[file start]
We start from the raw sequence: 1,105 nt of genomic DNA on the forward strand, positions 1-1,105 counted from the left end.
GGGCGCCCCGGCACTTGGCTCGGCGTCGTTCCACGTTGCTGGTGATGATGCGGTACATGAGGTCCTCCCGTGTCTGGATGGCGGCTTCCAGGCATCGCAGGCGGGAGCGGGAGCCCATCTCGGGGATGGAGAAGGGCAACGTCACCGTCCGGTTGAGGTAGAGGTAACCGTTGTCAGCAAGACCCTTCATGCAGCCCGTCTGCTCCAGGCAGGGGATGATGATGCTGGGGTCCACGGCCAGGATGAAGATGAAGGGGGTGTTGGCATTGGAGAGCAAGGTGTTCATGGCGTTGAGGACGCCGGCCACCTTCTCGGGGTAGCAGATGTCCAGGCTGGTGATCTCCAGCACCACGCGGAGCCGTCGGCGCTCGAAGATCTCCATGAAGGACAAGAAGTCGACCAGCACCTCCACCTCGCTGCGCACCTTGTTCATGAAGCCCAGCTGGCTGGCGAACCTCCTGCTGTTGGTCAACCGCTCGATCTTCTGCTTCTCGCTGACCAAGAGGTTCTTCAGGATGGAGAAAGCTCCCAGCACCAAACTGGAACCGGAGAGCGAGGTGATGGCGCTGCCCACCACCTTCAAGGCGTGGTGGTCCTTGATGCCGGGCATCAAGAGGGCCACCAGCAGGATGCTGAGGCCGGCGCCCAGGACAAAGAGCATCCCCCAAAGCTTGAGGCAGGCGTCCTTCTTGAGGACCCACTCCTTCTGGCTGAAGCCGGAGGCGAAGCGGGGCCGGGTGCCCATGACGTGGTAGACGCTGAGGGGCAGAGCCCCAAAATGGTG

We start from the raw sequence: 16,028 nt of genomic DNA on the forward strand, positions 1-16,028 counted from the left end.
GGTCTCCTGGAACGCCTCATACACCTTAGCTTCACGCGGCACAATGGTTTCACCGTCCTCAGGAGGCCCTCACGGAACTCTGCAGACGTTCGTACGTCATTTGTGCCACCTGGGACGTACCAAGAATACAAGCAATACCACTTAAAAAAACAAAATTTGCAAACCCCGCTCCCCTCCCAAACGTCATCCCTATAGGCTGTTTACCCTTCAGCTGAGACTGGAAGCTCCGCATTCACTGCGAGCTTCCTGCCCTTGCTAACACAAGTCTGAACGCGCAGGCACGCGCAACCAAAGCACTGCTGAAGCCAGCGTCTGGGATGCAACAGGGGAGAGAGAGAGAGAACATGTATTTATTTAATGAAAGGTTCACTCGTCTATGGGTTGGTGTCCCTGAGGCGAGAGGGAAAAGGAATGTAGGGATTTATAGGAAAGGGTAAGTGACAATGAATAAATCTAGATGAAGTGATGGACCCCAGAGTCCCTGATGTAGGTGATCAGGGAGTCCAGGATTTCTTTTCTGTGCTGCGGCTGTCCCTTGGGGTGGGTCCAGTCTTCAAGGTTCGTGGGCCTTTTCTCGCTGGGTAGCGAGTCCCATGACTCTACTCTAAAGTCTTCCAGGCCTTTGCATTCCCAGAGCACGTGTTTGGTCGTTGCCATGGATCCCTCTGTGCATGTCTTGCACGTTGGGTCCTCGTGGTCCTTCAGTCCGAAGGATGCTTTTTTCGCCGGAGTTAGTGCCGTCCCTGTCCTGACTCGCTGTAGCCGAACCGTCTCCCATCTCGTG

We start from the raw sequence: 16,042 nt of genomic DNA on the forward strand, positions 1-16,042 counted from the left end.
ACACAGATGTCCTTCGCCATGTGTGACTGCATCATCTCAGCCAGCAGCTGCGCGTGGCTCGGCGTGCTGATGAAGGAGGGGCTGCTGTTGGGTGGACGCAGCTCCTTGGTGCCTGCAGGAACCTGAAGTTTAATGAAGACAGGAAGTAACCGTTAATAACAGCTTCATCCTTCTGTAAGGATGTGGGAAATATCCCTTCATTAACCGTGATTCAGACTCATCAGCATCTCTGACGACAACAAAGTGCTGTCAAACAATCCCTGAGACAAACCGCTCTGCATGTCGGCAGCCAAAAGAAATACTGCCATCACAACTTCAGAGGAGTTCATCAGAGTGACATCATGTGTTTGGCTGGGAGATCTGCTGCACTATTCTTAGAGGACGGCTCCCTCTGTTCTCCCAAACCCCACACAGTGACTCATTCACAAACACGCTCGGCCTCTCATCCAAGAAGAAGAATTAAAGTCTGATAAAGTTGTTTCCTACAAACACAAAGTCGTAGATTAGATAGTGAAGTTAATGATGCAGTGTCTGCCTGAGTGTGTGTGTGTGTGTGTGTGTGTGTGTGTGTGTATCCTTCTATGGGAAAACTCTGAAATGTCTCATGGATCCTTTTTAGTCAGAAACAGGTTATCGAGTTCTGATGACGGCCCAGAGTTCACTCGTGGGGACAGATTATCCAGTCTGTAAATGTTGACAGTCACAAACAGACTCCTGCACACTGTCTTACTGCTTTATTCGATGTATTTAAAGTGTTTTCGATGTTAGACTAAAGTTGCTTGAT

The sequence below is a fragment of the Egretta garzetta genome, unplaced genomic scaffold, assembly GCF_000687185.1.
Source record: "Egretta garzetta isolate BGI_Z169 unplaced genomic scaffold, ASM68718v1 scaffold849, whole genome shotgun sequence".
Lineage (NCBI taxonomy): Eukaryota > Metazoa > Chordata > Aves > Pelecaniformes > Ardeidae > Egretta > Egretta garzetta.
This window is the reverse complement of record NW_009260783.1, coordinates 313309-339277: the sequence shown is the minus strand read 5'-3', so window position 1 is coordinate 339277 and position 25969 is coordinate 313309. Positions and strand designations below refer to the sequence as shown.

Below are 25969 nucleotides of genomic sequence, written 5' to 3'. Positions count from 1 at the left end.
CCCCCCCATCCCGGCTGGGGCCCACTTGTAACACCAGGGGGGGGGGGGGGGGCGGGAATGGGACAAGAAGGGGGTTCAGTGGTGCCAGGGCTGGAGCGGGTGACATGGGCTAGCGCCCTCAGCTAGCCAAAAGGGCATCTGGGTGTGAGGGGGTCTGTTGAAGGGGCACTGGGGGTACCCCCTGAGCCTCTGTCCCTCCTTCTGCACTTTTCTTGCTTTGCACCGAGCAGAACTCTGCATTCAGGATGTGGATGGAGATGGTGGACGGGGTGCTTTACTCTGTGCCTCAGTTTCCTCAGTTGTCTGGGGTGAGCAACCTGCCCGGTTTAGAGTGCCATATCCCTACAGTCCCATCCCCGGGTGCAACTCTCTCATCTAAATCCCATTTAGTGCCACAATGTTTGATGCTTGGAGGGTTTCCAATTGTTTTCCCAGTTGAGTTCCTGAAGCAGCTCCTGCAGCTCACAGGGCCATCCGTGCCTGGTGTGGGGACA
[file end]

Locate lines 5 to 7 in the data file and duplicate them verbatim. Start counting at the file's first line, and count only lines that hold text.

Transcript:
We start from the raw sequence: 16,042 nt of genomic DNA on the forward strand, positions 1-16,042 counted from the left end.
ACACAGATGTCCTTCGCCATGTGTGACTGCATCATCTCAGCCAGCAGCTGCGCGTGGCTCGGCGTGCTGATGAAGGAGGGGCTGCTGTTGGGTGGACGCAGCTCCTTGGTGCCTGCAGGAACCTGAAGTTTAATGAAGACAGGAAGTAACCGTTAATAACAGCTTCATCCTTCTGTAAGGATGTGGGAAATATCCCTTCATTAACCGTGATTCAGACTCATCAGCATCTCTGACGACAACAAAGTGCTGTCAAACAATCCCTGAGACAAACCGCTCTGCATGTCGGCAGCCAAAAGAAATACTGCCATCACAACTTCAGAGGAGTTCATCAGAGTGACATCATGTGTTTGGCTGGGAGATCTGCTGCACTATTCTTAGAGGACGGCTCCCTCTGTTCTCCCAAACCCCACACAGTGACTCATTCACAAACACGCTCGGCCTCTCATCCAAGAAGAAGAATTAAAGTCTGATAAAGTTGTTTCCTACAAACACAAAGTCGTAGATTAGATAGTGAAGTTAATGATGCAGTGTCTGCCTGAGTGTGTGTGTGTGTGTGTGTGTGTGTGTGTGTGTATCCTTCTATGGGAAAACTCTGAAATGTCTCATGGATCCTTTTTAGTCAGAAACAGGTTATCGAGTTCTGATGACGGCCCAGAGTTCACTCGTGGGGACAGATTATCCAGTCTGTAAATGTTGACAGTCACAAACAGACTCCTGCACACTGTCTTACTGCTTTATTCGATGTATTTAAAGTGTTTTCGATGTTAGACTAAAGTTGCTTGAT

The sequence below is a fragment of the Egretta garzetta genome, unplaced genomic scaffold, assembly GCF_000687185.1.